The dry weather has stressed many farmers in the Midwest, but the lack of rain seems to have created a silver lining in terms of fewer weeds.
“For control it’s been a highly variable year,” said Meaghan Anderson, Iowa State University Extension field agronomist based in central Iowa. “I feel like it was a struggle in a lot of fields but soybean fields across our area seem to be holding waterhemp back fairly well for now.”
The EPA’s label amendments in February created an early cutoff date for over-the-top (OTT) spraying of dicamba around the Midwest, but a fairly quick planting season led to few problems in terms of application.
Now decisions about planting dicamba-tolerant crops are coming up for the next growing season.
“We are all about choice,” said Trevor Houghton, Beck’s Hybrids product specialist. “It’s up to the grower as far as what technology they want to use.”
Houghton said farmers in his area of Nebraska will likely continue with heavy use of dicamba-tolerant products due to its effectiveness in those soils. Nebraska did not see a decrease in their spraying window, as farmers were able to spray through June 30. For those in other areas looking to switch, there are other options out there, he said.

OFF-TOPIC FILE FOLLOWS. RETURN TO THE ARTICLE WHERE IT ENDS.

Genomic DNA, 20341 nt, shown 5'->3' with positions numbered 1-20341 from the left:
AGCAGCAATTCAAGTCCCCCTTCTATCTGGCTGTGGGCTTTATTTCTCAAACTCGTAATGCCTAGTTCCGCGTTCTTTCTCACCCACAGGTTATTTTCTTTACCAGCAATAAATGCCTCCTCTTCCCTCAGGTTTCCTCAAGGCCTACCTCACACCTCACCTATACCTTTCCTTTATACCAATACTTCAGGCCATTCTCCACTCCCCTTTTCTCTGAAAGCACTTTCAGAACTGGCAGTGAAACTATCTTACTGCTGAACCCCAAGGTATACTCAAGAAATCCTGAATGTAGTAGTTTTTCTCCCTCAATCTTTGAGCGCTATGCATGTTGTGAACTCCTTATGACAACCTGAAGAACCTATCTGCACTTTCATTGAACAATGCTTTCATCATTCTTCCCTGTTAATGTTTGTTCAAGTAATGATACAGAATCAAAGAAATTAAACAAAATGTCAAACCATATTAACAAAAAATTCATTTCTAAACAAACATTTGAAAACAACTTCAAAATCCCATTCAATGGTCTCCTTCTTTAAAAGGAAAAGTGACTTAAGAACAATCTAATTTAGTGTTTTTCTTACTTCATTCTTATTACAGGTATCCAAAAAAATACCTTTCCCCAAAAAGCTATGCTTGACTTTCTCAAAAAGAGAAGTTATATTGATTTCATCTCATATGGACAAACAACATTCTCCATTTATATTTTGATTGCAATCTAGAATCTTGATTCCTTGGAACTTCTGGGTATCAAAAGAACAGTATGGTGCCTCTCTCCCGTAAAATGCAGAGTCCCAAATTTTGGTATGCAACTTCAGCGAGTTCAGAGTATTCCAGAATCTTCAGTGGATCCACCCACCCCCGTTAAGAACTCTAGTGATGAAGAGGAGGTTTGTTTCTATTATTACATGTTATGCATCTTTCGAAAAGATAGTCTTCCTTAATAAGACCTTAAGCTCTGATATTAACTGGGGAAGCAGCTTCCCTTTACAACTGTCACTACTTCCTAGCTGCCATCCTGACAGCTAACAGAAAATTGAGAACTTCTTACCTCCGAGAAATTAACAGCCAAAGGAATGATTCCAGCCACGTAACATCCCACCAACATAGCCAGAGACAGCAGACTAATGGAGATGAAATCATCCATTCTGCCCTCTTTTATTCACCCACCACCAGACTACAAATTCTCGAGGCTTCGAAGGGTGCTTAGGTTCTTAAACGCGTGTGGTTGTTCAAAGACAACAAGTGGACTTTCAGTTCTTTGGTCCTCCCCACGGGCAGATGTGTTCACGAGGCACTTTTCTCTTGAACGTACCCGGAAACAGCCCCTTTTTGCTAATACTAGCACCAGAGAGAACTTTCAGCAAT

“There hasn’t been much yield difference between the two varieties,” Houghton said. “They are within about a half bushel of each other.”
Matt Vandehaar, a Corteva agronomist based in Iowa, said in even with a shortened window, the focus will be on getting as much growing time as possible. The continued trend of earlier-planted soybeans is likely to continue, which adds a little flexibility to that earlier herbicide cutoff date.
“Most people stuck with their plan they made when they bought their seeds and try to get their fullest maturity in, and that should be the case this year,” Vandehaar said during an interview shortly after the EPA announcement.
He said if there is any change, it may be looking at varieties that allow for multiple modes of control.
“We saw a lot of adjustment for more flexibility that doesn’t have calendar cutoff dates,” Vandehaar said. “But we’ve been looking at a huge adoption of that anyway. In Iowa, that was 90% of our sales for 2023 so that has already been happening.”
While the shorter window has yet to show much effect, the impacts could be coming in 2024. Whether that shows up in terms of variable weed control or seed selection, that will be up to weather and the farmers making those decisions, Vandehaar said.